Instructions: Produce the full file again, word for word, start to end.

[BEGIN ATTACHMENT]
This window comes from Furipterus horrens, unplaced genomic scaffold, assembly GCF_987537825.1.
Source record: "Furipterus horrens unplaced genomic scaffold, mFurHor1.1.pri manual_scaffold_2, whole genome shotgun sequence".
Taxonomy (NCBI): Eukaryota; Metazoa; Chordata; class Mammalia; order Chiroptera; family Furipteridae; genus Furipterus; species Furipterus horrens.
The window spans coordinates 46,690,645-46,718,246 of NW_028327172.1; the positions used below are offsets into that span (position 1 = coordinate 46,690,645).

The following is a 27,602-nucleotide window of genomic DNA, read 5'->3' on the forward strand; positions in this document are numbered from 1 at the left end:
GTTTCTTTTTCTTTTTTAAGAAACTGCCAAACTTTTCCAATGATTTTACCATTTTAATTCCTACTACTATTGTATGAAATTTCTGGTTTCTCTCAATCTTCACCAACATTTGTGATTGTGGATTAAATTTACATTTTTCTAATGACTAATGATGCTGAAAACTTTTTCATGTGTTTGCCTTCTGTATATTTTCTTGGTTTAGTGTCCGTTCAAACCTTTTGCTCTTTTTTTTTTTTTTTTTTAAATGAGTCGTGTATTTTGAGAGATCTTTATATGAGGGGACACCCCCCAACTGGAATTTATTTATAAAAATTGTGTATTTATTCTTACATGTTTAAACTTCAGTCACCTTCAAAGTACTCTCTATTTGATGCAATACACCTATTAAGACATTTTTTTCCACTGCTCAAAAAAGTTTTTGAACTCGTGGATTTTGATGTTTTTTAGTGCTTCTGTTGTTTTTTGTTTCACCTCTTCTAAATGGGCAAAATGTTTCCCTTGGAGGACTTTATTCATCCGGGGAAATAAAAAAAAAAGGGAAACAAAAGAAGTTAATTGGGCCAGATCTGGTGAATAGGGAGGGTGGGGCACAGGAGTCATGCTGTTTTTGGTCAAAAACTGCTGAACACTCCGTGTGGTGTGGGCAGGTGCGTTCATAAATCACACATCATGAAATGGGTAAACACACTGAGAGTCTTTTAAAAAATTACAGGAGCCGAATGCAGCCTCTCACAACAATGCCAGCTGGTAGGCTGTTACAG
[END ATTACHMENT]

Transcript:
This window comes from Furipterus horrens, unplaced genomic scaffold, assembly GCF_987537825.1.
Source record: "Furipterus horrens unplaced genomic scaffold, mFurHor1.1.pri manual_scaffold_2, whole genome shotgun sequence".
Taxonomy (NCBI): Eukaryota; Metazoa; Chordata; class Mammalia; order Chiroptera; family Furipteridae; genus Furipterus; species Furipterus horrens.
The window spans coordinates 46,690,645-46,718,246 of NW_028327172.1; the positions used below are offsets into that span (position 1 = coordinate 46,690,645).

The following is a 27,602-nucleotide window of genomic DNA, read 5'->3' on the forward strand; positions in this document are numbered from 1 at the left end:
GTTTCTTTTTCTTTTTTAAGAAACTGCCAAACTTTTCCAATGATTTTACCATTTTAATTCCTACTACTATTGTATGAAATTTCTGGTTTCTCTCAATCTTCACCAACATTTGTGATTGTGGATTAAATTTACATTTTTCTAATGACTAATGATGCTGAAAACTTTTTCATGTGTTTGCCTTCTGTATATTTTCTTGGTTTAGTGTCCGTTCAAACCTTTTGCTCTTTTTTTTTTTTTTTTTTAAATGAGTCGTGTATTTTGAGAGATCTTTATATGAGGGGACACCCCCCAACTGGAATTTATTTATAAAAATTGTGTATTTATTCTTACATGTTTAAACTTCAGTCACCTTCAAAGTACTCTCTATTTGATGCAATACACCTATTAAGACATTTTTTTCCACTGCTCAAAAAAGTTTTTGAACTCGTGGATTTTGATGTTTTTTAGTGCTTCTGTTGTTTTTTGTTTCACCTCTTCTAAATGGGCAAAATGTTTCCCTTGGAGGACTTTATTCATCCGGGGAAATAAAAAAAAAAGGGAAACAAAAGAAGTTAATTGGGCCAGATCTGGTGAATAGGGAGGGTGGGGCACAGGAGTCATGCTGTTTTTGGTCAAAAACTGCTGAACACTCCGTGTGGTGTGGGCAGGTGCGTTCATAAATCACACATCATGAAATGGGTAAACACACTGAGAGTCTTTTAAAAAATTACAGGAGCCGAATGCAGCCTCTCACAACAATGCCAGCTGGTAGGCTGTTACAG